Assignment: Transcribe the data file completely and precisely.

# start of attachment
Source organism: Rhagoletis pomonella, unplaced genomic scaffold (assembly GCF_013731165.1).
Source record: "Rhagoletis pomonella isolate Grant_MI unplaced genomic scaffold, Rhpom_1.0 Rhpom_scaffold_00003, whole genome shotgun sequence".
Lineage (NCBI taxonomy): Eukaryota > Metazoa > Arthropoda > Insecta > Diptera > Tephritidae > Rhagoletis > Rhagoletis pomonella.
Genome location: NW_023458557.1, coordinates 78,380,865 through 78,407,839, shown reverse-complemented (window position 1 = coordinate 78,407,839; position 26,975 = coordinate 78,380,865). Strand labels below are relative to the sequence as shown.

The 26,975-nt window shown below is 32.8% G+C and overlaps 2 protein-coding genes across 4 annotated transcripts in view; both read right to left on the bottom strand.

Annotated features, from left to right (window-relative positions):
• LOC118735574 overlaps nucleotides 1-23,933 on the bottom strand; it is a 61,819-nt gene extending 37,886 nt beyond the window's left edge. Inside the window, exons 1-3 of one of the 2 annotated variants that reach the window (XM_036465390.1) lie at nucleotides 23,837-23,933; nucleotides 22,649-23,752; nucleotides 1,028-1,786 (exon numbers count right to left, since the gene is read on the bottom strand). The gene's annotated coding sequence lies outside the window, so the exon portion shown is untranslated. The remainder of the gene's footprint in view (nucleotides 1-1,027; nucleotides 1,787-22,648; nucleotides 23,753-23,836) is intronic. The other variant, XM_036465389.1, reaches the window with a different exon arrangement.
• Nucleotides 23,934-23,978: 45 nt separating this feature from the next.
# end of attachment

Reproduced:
Source organism: Rhagoletis pomonella, unplaced genomic scaffold (assembly GCF_013731165.1).
Source record: "Rhagoletis pomonella isolate Grant_MI unplaced genomic scaffold, Rhpom_1.0 Rhpom_scaffold_00003, whole genome shotgun sequence".
Lineage (NCBI taxonomy): Eukaryota > Metazoa > Arthropoda > Insecta > Diptera > Tephritidae > Rhagoletis > Rhagoletis pomonella.
Genome location: NW_023458557.1, coordinates 78,380,865 through 78,407,839, shown reverse-complemented (window position 1 = coordinate 78,407,839; position 26,975 = coordinate 78,380,865). Strand labels below are relative to the sequence as shown.

The 26,975-nt window shown below is 32.8% G+C and overlaps 2 protein-coding genes across 4 annotated transcripts in view; both read right to left on the bottom strand.

Annotated features, from left to right (window-relative positions):
• LOC118735574 overlaps nucleotides 1-23,933 on the bottom strand; it is a 61,819-nt gene extending 37,886 nt beyond the window's left edge. Inside the window, exons 1-3 of one of the 2 annotated variants that reach the window (XM_036465390.1) lie at nucleotides 23,837-23,933; nucleotides 22,649-23,752; nucleotides 1,028-1,786 (exon numbers count right to left, since the gene is read on the bottom strand). The gene's annotated coding sequence lies outside the window, so the exon portion shown is untranslated. The remainder of the gene's footprint in view (nucleotides 1-1,027; nucleotides 1,787-22,648; nucleotides 23,753-23,836) is intronic. The other variant, XM_036465389.1, reaches the window with a different exon arrangement.
• Nucleotides 23,934-23,978: 45 nt separating this feature from the next.